Posted 04 April 2007 - 11:20 PM
I think there should be an export embargo on the production, they should be made to play the entirety of Great Britain, twice, before they can take it abroad. I want to see it again.
Posted 05 April 2007 - 09:28 AM
Posted 05 April 2007 - 09:32 AM
Posted 05 April 2007 - 02:43 PM
Posted 05 April 2007 - 03:41 PM
Front row was the best. I was sitting in A1 and first thought that I might be watching half of the play from behind. As it turned out, 70 percent of the play took place right in front of my nose - I even got rained on in the storm scene. It was slightly strange when they left the Fool dangling for a bit in the break since he was literally hanging beside me and I started wondering whether I should help him down...
I booked for the Seagull to comfort myself over not being able to see Lear again. Figured the ensemble was so good, it would be worth to just see them perform again.
Posted 05 April 2007 - 06:14 PM
McKellen is of course very good as Lear, particular as the king in his confused and wrecked state, and the ghost of the dreadful, *dreadful* Bergman production that has marred this play for me for so many years has finally been put to rest. Almost as good is Frances Barber, though now replaced due to an injury, as Goneril, and it was nice to see her playing against some worthy opposition after last year's disappointing A&C, where her excellent Cleopatra had the misfortune of playing against Nicholas Jones' wholly unbelievable Antony. The Fool is played by Sylvester McCoy, and who could have known that the old Dr Who would make such a great fool, wonderful and touching. These are the high points of the production, but there are a few things that unfortunately take away from these strong central performances, but as the production rests on McKellen's performance, and I have little doubt that it will be excellent by the time the production opens, it should be a great experience for anyone who gets to see it.
When Edgar and Edmund make their appearance it becomes clear that Nunn has opted for casting them as quite young, which is in itself not a bad decision, but there are reasons why particularly Edmund is often cast with a more mature actor. As it turns out, this casting of the brothers is only partially a mistake by Nunn, but it's one that threatens to unbalance the entire production. The actor playing Edgar (Ben Meyjes) does come into his own as Edgar falls from grace and begins his existence as poor Tom, but Edmund, played by Philip Winchester, remains a disastrous error in casting judgment. His Edmund is just too *nice* and likeable, and there is never, not at any moment, anything remotely sinister or dangerous about him, not even in the soliloquies where you don't believe for a moment that this young man would know his way around his plots and plans. Huge mistake this, to have an Edmund which, during his final scene, seems more like an embarrassed schoolboy who has been caught being naughty. Without a wicked, or at least amoral, Edmund the whole Regan-Edmund-Goneril love triangle feels totally fake and you can't imagine that this toy-boy could in anyway attract the interest of Barber's fierce Goneril, certainly not to the point that she kills herself over him.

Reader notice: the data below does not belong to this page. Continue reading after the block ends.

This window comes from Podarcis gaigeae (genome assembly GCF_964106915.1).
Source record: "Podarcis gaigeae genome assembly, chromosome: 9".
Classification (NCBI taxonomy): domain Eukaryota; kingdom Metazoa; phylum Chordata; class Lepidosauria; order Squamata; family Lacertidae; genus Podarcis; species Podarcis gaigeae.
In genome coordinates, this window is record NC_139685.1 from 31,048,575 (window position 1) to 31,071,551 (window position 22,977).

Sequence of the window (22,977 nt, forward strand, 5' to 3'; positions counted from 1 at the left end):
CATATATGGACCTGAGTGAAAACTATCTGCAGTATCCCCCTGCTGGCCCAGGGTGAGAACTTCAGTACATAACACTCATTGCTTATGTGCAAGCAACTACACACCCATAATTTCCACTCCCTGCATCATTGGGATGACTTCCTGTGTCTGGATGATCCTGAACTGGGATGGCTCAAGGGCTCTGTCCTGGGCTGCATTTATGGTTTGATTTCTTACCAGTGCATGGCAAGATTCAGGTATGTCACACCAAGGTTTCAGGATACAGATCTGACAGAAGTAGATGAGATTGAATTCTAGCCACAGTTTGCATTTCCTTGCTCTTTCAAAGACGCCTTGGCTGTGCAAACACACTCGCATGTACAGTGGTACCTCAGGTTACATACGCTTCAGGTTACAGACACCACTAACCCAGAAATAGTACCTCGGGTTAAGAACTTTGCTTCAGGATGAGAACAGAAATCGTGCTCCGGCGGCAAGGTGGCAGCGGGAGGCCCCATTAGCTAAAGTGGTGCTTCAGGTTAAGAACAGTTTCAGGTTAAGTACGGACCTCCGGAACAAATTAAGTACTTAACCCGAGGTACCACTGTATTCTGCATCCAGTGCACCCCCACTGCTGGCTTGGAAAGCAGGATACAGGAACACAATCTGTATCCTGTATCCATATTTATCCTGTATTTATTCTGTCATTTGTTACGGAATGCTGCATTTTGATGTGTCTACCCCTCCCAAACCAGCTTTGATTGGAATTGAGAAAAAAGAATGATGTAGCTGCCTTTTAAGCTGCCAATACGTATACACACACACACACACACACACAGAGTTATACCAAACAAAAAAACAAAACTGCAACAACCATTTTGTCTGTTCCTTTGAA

There were some performances that hadn't quite gelled yet that night, such as Jonathan Hyde as Kent, whose first scenes felt a bit stilted and Julian Harries' earnest Albany doesnít seem as interesting as for instance John Bird's more cynical Albany in the BBC version, but these are likely to come together before the play opens. Guy Williams was very good as Cornwall, and I found that John Heffernan as Oswald managed to make his rather small part seem much bigger, which was quite an achievement, well done indeed. I wasn't blown away by Regan (Monica Dolan) or Cordelia (Romola Garai), but they weren't bad either and here only time will tell if the performances will strengthen as the production finds its feet. I never felt emotionally touched by Lear's final scene with the dead Cordelia but Iím unsure why, and perhaps that's just me being a cold-hearted bastard :-) Possibly this will gain more impact with time.
Some of the staging decisions are odd, even though the idea to set this is some sort of Russian pre-revolutionary era works alright enough. The constant and never ending smoky haze that continues to hang over the scene is a mystery, and at first I thought that the smoke machine was broken and stuck on "on", but as it stopped during the interval only to begin when the play resumed, I can only surmise that it must have been a directorial decision behind it. Very peculiar.
One thing that I didn't agree with at all was where Nunn has chosen to take Lear's line "and my poor fool is hanged" (scene 5.3), which he utters as Cordelia lies dead. Even if most editors agree that it refers to Cordelia everyone is of course entitled to interpret the line any way they like, but I feel that Nunn has chosen to take this one step too far. He has inserted an additional bit of action based on that line where we see the Fool for the last time at the end of that stormy night; here a band of soldiers come onto the stage, seize the unlucky Fool and proceed to string him up from the nearest piece of scaffolding, which is one liberty taken too far in my opinion.